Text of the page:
Episode 29: Diving Deep

The Layers of Learning Podcast with Karen and Michelle is here to help you get your whole family learning together in your homeschool. We are the sisters behind Layers of Learning. We love getting together to chat about homeschooling and this podcast is just a series of our chats. We’re inviting you to listen in on our conversations.

We both have big families, but we teach almost all of our school subjects to everyone at once, and we want to help you find the joy in that too, so we talk a lot about family homeschooling. To see all of our episodes, visit our Layers of Learning Podcast Page. Join us as we explore how to have a happy, hands-on, family-style homeschool.

Diving Deep

This is Karen’s son, Tyler, and her husband, Bob. Although Karen and Bob have been diving in the ocean for years, they still go back to the pool as their kids learn to dive. The same is true with history. Your kids will start in the safety of surface-level learning and then you can help them progress to an ocean of knowledge as they mature.

Michelle and Karen discuss how to dive deeply into history in this episode of the podcast. You’ll hear about how learning to scuba dive with her husband, Bob, helped Karen realize just how little she knew about the world up until then; even though she had been an avid swimmer her whole life, she had only been on the surface. Learning to scuba dive in a swimming pool changed everything. Soon, her scuba gear took her to the ocean and a whole new world she had never known. As we dive deeper into history, our views of our world will change and we can experience things we only thought we knew of before.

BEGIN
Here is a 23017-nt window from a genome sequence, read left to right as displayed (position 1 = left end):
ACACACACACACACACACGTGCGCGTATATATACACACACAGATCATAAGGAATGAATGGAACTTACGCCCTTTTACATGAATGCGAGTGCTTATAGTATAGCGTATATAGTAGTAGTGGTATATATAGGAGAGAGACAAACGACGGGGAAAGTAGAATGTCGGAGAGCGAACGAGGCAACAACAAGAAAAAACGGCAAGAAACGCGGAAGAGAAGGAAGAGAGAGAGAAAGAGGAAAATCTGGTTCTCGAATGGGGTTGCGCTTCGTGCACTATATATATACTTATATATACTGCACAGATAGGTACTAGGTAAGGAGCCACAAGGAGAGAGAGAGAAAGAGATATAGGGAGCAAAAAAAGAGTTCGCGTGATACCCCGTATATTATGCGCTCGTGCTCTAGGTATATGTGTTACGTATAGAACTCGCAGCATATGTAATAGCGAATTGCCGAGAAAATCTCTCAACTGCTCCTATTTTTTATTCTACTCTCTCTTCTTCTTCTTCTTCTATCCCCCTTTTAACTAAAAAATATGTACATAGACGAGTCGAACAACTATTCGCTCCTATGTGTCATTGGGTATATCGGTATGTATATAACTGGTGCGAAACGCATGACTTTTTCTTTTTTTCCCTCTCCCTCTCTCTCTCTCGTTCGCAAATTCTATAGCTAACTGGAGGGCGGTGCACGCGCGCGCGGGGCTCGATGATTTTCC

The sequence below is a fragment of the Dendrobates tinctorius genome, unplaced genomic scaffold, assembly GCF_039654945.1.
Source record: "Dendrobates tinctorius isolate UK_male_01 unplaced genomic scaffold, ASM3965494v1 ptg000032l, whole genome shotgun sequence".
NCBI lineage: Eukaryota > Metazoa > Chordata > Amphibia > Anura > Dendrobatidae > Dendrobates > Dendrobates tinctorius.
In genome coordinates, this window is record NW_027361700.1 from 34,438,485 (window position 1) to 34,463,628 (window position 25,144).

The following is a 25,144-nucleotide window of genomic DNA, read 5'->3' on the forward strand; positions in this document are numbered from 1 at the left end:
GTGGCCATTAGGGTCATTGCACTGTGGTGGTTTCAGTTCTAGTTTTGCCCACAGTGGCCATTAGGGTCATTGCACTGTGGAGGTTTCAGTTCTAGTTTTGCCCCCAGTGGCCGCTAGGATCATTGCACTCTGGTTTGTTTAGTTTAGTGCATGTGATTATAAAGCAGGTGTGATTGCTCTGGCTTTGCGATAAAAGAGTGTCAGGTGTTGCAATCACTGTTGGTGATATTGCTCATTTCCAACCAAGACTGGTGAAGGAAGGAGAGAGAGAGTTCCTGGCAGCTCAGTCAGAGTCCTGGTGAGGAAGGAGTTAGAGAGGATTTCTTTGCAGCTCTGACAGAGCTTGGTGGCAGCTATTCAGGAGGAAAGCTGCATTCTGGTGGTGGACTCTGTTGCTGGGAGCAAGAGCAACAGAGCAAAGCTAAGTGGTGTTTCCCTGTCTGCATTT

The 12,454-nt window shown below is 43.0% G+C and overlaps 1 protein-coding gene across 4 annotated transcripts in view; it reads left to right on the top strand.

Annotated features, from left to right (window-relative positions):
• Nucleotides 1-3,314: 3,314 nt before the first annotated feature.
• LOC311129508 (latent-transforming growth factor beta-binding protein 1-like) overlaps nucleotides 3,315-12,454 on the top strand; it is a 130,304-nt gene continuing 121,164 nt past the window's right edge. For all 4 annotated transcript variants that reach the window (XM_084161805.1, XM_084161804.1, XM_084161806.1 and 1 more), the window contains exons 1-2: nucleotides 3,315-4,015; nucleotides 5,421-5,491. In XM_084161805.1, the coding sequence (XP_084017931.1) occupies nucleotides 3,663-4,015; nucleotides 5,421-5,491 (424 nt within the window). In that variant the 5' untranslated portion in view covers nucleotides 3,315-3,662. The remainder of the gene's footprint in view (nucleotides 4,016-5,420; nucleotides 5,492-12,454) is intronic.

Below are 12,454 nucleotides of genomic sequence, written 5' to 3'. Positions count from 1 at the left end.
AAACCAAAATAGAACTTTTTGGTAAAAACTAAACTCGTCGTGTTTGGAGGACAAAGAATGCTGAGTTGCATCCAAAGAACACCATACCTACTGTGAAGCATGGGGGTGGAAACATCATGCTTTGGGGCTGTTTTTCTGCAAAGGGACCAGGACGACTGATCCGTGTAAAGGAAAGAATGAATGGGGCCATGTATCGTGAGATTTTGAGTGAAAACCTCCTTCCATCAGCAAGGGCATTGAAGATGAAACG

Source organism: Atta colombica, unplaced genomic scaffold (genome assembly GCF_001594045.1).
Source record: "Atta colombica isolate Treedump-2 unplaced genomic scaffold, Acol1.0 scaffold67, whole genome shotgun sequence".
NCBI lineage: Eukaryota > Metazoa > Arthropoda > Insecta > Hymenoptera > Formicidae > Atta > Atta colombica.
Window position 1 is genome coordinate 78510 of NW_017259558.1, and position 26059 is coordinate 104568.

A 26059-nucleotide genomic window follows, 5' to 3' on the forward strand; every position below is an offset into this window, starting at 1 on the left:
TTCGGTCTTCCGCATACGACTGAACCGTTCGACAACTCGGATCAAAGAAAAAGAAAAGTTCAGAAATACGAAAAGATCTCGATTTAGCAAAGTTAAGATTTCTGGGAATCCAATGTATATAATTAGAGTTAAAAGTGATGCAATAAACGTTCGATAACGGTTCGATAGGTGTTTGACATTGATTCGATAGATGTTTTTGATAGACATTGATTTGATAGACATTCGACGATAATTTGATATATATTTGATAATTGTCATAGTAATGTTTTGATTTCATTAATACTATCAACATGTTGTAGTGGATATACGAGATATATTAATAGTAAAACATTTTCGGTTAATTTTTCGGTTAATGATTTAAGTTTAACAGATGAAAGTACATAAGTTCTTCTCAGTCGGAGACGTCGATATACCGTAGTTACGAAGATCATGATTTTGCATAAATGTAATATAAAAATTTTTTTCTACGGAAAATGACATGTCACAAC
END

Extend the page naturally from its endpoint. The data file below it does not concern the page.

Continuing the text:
In this episode, Michelle and Karen speak about all kinds of controversial topics, from slavery and the Vietnam War to Christopher and feminism. Listen in to see how diving deeply into history has informed their perspectives of the story of our world.

Here Are A Few Topics You’ll Hear About In This Podcast:

  • Scuba diving helped Karen realize just how limited her view of the water had been throughout her life. Her limited view of history was the same.
  • Christopher Columbus is a prime example of surface-level learning. In recent years people have chosen sides – Christopher Columbus is either seen as a hero or a villain. Most people only learn about this controversial figure on a surface level. The truth is much more complex and can teach us a lot if we are willing to dive more deeply into his life and history.
  • Be widely read. Furthermore, learn the context of history, people, cultures, and stories. Don’t just read something online or from one source and feel like an expert. Instead, compare sources, sift out skewed points of view, and spot biases and inconsistencies. Use primary sources whenever possible.
  • Recognize that even as you study deeply, you still have a limited view of the topics you research. Even though Karen scuba dives in the ocean, the percentage she has seen is tiny. Likewise, our view of history has the same limited scope. For example, slavery is an issue that has often been taught with a very limited scope. As you explore more sources and more points of view, you will likely discover stories and sides of slavery that you didn’t know existed.
  • Be wary of information from just any source. Be skeptical and verify the information you are researching. Watch for universal statements, oversimplified stories, and blanket statements.
  • Don’t fall into the blindness of judging people and events by our modern worldview. Mores change over time. We all live in a manner that we are somewhat blind to the perspectives of other people, places, and times.
  • Don’t be afraid to dive deeply into history. Expanding your perspective might just change your worldview for the better and teach you some real ways to learn from history that will matter in your life.

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